In the case of Nora Roberts who is a prolific romance author, she chose the name J.D. Robb for her suspense genre. When she first started out, the covers of her books would say “Nora Roberts writing as J.D. Robb.” Now, she’s built up a vast following, and they no longer say Nora Roberts. In her case, the addition of her popular name on the cover helped build the brand and audience for J.D. Robb. J.K. Rowling wrote her adult novels as Robert Galbraith, allegedly because she wanted to start that side of her career fresh, and when she was outed, chose to keep writing under that name for the distinction between names – adult and children’s fiction.
Just as there are many authors who choose to write with multiple author names, there are those who choose to write multiple genres as one name. Stephen King, for example who writes horror as well as science fiction and several other genres. Emma Donoghue writes historical fiction, thriller and gothic. Isabel Allende writes magical realism and mysteries. Kristin Hannah writes contemporary women’s fiction and historical fiction.
If you decide that you’d like to keep one name to write under, are there any common themes you can link together? For example, I write about strong, independent women, and there is always some sort of familial dynamic going on. Can you capitalize on a theme? Can the theme leak into your various genres as a familiar thread your readers can connect with?
Take a look at some of your favorite authors’ websites, their social media. How are they branding themselves and their writing?
Things to consider besides your name(s), are whether you’ll have more than one website, or separate designated genre pages on one website. If you choose to have one website, err on simplicity to avoid reader confusion.
How are you going to tackle the multiple genres in your newsletter? Social media? Keep in mind that your audiences may not be the same, and one may or may not be receptive to hearing about all the books you write. I have multiple newsletters designated to my audiences so that I can focus on one genre for those folks who only care about one, and then a combined on for my cross-genre readers.
Now it’s time for you to do some brainstorming. Answer the following questions when coming up with your plan:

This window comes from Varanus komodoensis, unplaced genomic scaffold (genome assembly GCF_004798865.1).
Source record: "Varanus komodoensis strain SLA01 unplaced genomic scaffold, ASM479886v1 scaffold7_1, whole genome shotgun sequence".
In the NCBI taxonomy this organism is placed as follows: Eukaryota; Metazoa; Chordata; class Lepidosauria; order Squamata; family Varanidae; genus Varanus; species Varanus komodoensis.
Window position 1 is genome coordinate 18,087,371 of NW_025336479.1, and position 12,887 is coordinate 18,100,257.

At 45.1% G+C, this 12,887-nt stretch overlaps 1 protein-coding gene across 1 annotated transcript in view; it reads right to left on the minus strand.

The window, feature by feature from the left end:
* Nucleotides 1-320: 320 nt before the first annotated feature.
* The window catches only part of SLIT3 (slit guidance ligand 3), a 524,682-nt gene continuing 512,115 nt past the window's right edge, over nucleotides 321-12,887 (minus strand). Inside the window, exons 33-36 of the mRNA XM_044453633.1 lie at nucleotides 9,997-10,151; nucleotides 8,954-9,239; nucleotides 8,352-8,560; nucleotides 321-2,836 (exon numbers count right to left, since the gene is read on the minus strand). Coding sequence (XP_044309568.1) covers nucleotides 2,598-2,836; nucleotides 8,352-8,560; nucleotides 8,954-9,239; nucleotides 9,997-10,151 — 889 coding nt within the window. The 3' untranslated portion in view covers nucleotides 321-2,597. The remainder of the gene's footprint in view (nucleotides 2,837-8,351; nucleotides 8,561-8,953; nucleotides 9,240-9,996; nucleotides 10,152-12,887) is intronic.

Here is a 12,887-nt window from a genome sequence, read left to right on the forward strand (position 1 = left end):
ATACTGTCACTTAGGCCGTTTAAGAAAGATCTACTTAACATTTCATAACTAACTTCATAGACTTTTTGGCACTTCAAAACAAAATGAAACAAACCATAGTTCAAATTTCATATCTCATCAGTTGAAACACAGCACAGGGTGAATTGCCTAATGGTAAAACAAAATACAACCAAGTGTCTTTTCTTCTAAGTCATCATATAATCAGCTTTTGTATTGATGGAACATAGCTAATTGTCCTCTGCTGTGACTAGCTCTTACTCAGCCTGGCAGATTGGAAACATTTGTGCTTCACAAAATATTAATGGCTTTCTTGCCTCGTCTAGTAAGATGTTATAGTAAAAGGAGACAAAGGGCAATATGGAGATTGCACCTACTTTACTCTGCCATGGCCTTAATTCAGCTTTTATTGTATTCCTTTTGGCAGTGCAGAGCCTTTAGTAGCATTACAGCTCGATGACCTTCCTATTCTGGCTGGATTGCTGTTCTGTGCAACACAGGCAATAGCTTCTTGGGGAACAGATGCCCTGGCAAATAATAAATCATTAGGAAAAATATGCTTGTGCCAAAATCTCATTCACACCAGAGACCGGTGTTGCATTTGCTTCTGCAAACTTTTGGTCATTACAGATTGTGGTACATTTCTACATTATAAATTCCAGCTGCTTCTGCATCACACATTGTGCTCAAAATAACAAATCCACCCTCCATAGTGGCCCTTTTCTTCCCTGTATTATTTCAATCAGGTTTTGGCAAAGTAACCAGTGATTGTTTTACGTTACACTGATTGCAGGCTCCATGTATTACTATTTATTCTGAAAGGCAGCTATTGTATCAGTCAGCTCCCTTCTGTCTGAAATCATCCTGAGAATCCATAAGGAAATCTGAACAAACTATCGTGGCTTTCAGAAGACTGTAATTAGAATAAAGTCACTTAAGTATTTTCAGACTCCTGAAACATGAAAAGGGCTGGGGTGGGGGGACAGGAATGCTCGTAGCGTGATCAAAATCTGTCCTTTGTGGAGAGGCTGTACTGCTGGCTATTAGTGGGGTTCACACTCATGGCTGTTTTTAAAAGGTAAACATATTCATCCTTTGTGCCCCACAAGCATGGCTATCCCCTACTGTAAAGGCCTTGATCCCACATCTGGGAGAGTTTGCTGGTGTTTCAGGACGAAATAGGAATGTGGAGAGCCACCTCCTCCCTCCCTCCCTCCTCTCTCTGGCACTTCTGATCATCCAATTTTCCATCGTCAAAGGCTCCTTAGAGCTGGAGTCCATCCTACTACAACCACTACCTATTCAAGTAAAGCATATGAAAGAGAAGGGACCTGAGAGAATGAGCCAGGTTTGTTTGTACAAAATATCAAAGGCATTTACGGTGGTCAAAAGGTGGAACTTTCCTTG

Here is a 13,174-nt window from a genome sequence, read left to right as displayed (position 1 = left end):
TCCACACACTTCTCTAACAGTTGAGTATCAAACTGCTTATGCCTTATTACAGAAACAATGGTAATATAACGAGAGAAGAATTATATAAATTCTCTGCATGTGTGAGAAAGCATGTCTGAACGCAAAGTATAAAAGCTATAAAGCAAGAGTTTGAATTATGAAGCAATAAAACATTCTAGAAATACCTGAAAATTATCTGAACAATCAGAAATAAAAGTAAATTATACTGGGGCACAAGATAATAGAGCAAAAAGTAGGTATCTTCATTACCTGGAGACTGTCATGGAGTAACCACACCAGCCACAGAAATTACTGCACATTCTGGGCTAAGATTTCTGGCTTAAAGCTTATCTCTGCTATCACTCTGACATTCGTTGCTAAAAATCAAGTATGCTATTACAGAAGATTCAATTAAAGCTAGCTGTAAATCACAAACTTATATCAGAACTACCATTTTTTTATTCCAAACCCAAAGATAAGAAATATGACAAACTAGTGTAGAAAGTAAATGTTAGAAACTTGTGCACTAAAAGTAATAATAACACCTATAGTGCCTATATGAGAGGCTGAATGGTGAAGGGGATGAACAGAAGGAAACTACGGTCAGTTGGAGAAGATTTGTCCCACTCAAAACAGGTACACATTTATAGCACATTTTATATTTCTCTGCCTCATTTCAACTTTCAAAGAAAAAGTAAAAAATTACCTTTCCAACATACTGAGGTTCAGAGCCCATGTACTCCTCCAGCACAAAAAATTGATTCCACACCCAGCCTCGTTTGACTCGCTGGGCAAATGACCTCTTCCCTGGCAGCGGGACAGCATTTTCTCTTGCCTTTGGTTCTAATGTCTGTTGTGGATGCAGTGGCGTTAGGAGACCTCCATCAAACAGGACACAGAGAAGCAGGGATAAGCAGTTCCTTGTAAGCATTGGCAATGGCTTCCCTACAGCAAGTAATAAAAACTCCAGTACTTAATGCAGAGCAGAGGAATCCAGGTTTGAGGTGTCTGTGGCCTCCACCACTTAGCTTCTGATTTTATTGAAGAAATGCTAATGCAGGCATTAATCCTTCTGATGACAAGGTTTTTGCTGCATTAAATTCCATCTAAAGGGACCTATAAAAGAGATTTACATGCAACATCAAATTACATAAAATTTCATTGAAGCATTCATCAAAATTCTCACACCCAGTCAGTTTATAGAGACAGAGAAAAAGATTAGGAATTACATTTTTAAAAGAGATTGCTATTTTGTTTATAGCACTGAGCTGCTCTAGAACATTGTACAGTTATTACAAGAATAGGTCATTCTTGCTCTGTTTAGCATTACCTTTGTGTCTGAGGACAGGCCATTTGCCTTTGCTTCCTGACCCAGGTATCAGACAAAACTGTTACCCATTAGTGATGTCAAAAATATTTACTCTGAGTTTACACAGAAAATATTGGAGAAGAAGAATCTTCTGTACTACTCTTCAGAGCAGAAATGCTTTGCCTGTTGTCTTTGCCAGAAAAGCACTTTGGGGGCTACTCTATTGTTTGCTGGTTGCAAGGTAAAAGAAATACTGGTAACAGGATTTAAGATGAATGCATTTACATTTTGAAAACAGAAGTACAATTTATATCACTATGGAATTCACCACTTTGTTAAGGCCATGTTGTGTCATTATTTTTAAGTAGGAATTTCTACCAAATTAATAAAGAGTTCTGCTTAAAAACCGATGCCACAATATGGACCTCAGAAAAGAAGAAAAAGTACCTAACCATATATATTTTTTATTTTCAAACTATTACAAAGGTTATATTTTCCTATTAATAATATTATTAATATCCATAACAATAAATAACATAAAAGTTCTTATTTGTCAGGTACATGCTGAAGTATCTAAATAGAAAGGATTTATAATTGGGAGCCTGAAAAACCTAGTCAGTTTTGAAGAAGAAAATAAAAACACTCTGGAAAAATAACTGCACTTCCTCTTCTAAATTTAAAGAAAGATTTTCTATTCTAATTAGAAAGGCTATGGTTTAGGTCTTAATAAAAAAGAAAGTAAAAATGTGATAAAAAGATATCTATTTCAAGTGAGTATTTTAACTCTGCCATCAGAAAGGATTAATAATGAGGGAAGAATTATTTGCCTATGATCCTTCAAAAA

- What genres do you want to write in?
- Will you write under one name, or have multiple pseudonyms?
- How will you brand yourself accordingly—what is the image you want readers to perceive?
- Do you have a central theme?
- How will you handle your logo, website, social media platforms, newsletter?
The Cliffs of Moher are, without a doubt, the most popular sight in Ireland. These dramatic 700 foot cliffs are at the edge of the Burren in the far west of Ireland, and are referred to by some as 'the eighth wonder of the world.'
Imagine Ireland as a giant chocolate cake with green icing on top and floating on a large body of water. It’s as if someone cut off a large slice of that cake, leaving these cliffs at the edge of the plate.
When you stand on the cliffs, the Atlantic crashes dramatically far below and seagulls scream as they soar beneath you. The cliffs consist mainly of beds of Namurian shale and sandstone. It is possible to see 300 million year-old river channels cutting through, forming unconformities at the base of the cliffs. Approximately 30,000 birds from 20 different species live on the cliffs.
In the old Irish language, the word Mothar meant ‘ruined fort.’ There was a fort on these cliffs a couple thousand years ago, but even though there is no trace of the thing now, its name still lingers. The Cliffs of Moher, or cliffs of the ruined fort, include an indoor exhibition, a long walkway, and a viewing tower.
Within the last decade or so, the landscape of book publishing has changed dramatically, opening the doors to more writers who have stories to tell—and that was when self-publishing, (or indie publishing, not to be confused with indie press or vanity press) became a more viable option for today’s writers.
What exactly is self-publishing, and how do you know if it’s the right move for you? This seems like a relatively easy question; however, I find that a lot of people have a certain idea and not the whole picture.
Self-publishing is the publication of an author’s work by that author with no involvement from a third-party publisher. The author is in control of all elements in regards to the publication process. Essentially, if you are self-publishing a book—YOU are now the publisher.